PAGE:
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Review: With fresh subtlety, opera returns to New York City
The ensemble, which was made up of artists in Will Crutchfield’s training institute focused on bel canto operatic style during the “The Barber of Seville,” in Damrosch Park at Lincoln Center in New York on July 27, 2021. Teatro Nuovo’s “Barber of Seville” was the first full-scale live performance in the city since before the pandemic. Gabriela Bhaskar/The New York Times.

by Anthony Tommasini



NEW YORK (NYT NEWS SERVICE).- Opera is back in New York City.

On Tuesday evening, two months before the Metropolitan Opera is scheduled to reopen, a full-scale live performance took place, for the first time since before the pandemic. And it was in the Met’s shadow, in Damrosch Park at Lincoln Center, where Teatro Nuovo presented a semistaged, concert-dress version of Rossini’s “The Barber of Seville.” (There is a second performance Wednesday evening.)

Like almost all outdoor performances, this one required amplification. Usually, this is a burden. Yet Tuesday, it proved a salve for the audience of roughly 750, as the music had to compete with the sounds of grunting generators and crunching machinery on a nearby street.

An outgrowth of the Bel Canto at Caramoor series that Will Crutchfield, a conductor and scholar of early 19th-century Italian opera, ran for 20 years, Teatro Nuovo is a performing and training program focused on the bel canto repertory. Generally known for his devotion to complete performances of these works, Crutchfield had to make trims to Rossini’s score to end the performance by 10 p.m., the park’s curfew.

No matter. This was still nearly three hours of opera. And what came through was a fresh, lively performance full of ideas and rich in subtleties.

The artists who work with Crutchfield study the performance practices of a golden era of opera. His goal is not to make performers today feel beholden to the past in matters of ornamentation and rhythmic execution; after all, the style in Rossini’s day encouraged freedom and flair. Crutchfield tries to embolden his colleagues to start from scratch and think for themselves.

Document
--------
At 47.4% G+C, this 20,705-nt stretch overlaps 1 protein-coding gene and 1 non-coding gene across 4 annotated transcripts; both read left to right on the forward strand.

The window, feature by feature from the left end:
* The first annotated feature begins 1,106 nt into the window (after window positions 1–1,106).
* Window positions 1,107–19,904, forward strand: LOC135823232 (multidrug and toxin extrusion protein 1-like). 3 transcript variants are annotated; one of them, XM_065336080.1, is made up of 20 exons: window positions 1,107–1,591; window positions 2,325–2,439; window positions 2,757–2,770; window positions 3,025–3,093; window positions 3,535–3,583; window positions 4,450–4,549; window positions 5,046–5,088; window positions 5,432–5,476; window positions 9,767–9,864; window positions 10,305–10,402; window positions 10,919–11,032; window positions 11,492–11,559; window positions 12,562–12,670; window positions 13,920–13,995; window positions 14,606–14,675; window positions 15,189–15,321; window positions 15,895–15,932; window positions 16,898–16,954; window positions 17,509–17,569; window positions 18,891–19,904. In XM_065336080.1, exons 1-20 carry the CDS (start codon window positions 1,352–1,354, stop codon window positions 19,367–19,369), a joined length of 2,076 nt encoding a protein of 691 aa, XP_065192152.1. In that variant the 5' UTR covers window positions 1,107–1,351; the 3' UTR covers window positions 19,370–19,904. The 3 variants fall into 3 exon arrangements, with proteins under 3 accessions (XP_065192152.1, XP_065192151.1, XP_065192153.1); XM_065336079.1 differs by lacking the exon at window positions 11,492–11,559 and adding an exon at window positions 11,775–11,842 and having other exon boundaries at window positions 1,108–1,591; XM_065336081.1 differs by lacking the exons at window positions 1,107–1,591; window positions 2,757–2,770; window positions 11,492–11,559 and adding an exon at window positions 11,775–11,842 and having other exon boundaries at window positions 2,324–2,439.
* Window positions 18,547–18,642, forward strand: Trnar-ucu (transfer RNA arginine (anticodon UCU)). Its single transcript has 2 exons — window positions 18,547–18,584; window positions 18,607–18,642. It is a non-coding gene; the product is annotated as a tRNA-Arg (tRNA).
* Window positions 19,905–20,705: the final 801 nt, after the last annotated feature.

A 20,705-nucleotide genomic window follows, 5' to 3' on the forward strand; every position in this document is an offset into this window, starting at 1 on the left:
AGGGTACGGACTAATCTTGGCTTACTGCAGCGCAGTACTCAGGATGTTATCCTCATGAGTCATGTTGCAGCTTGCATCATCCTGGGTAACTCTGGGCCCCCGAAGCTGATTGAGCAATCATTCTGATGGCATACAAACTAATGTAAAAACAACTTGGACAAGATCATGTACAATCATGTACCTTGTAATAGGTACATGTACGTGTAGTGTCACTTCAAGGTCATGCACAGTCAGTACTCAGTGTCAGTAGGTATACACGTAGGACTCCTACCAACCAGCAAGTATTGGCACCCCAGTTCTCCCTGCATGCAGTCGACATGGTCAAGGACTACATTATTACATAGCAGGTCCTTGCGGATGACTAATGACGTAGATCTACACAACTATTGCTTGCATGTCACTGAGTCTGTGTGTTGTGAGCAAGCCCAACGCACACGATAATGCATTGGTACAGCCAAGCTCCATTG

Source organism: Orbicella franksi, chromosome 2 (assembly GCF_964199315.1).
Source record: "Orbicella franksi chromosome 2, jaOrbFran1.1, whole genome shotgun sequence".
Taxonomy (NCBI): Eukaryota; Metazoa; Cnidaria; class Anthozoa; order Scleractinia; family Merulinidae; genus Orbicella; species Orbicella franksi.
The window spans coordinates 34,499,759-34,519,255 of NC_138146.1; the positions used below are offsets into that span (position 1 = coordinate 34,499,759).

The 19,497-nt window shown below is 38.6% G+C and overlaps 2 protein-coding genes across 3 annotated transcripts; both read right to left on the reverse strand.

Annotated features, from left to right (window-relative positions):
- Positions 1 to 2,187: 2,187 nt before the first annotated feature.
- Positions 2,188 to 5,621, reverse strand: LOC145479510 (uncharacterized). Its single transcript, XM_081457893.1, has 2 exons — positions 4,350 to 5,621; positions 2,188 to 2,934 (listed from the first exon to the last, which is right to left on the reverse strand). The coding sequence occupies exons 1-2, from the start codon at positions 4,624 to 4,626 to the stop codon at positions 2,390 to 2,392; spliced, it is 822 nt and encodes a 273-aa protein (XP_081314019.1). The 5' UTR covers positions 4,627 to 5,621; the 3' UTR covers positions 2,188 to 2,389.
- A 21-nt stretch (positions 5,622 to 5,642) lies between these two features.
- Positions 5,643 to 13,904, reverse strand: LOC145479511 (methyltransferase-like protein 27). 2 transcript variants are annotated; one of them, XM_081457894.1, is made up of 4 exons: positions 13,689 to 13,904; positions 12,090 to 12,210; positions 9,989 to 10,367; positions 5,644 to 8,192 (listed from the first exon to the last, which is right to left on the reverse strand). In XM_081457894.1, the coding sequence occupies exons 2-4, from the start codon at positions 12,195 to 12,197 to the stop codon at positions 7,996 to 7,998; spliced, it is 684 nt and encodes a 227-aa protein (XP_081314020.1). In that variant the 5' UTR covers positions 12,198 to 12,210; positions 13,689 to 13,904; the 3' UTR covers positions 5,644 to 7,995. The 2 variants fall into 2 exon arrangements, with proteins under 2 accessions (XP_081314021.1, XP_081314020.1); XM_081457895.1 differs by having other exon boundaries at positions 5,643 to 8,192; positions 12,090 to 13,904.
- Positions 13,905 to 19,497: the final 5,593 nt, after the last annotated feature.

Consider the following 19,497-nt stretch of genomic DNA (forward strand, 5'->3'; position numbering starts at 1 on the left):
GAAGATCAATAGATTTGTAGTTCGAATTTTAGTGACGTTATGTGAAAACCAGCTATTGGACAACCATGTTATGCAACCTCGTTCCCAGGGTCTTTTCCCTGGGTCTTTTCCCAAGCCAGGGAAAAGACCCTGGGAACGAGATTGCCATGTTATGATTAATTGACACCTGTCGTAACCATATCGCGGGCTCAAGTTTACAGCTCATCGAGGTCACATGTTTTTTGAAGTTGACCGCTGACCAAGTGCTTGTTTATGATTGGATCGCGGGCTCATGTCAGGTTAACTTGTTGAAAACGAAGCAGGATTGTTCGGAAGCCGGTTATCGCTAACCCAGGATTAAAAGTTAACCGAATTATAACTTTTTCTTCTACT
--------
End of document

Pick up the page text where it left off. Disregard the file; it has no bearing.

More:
That this cast, backed by 31 orchestral players, had made their own interpretive choices came through consistently. Early in Act I, tenor Nicholas Simpson — as Count Almaviva, who has fallen for the lovely Rosina — brought bright sound and expansive lyricism to the serenade he sings from below her balcony. Simpson certainly embellished the melodic lines with ornate ornamentation; not for nothing has Crutchfield called one offering of his program “ornamentation boot camp.” But his embellishments emanated from the melody and the mood and never seemed overly elaborate.




As Figaro, dynamic bass Hans Tashjian, whose voice has a nice, light ping in its upper range, adorned the character’s famous aria “Largo al factotum” with fresh, inventive ornaments. Many singers overdo Figaro’s bluster as he boasts of being Seville’s indispensable jack-of-all-trades. But Tashjian sang the aria almost as a personal revelation to the audience — underplayed, with some wonderfully soft-spoken phrases. You felt that this Figaro seriously believed himself to be special, beyond arrogance.

Mezzo-soprano Hannah Ludwig, as Rosina, went perhaps a step too far in ornamenting her defining aria, “Una voce poco fa.” Still, with a rich, dark voice, she shaped supple phrases and conveyed the character’s mix of reticence and sass.

Baritone Scott Purcell excelled as the officious Dr. Bartolo; as his housekeeper, Berta, soprano Alina Tamborini was unusually big-voiced and feisty. Young bass Daniel Fridley, as the wily Don Basilio, was downright chilling in the aria “La calunnia,” in which he explains to Bartolo that the way to deal with Almaviva is to start a rumor and help it spread until an explosive scandal erupts. (Rossini anticipated social media by two centuries.)

Rather than relying on a single conductor, this performance — nodding to the usual practice in Rossini’s day — was guided by both Crutchfield, who also played the accompanying fortepiano, and violinist Jakob Lehmann, concertmaster, who led the orchestral players while seated on a stool. If this looser approach sometimes resulted in minor slip-ups, the gain in spontaneity and freshness was well worth it.

———

“The Barber of Seville”

Performed Tuesday at Damrosch Park, Manhattan.

This article originally appeared in The New York Times.










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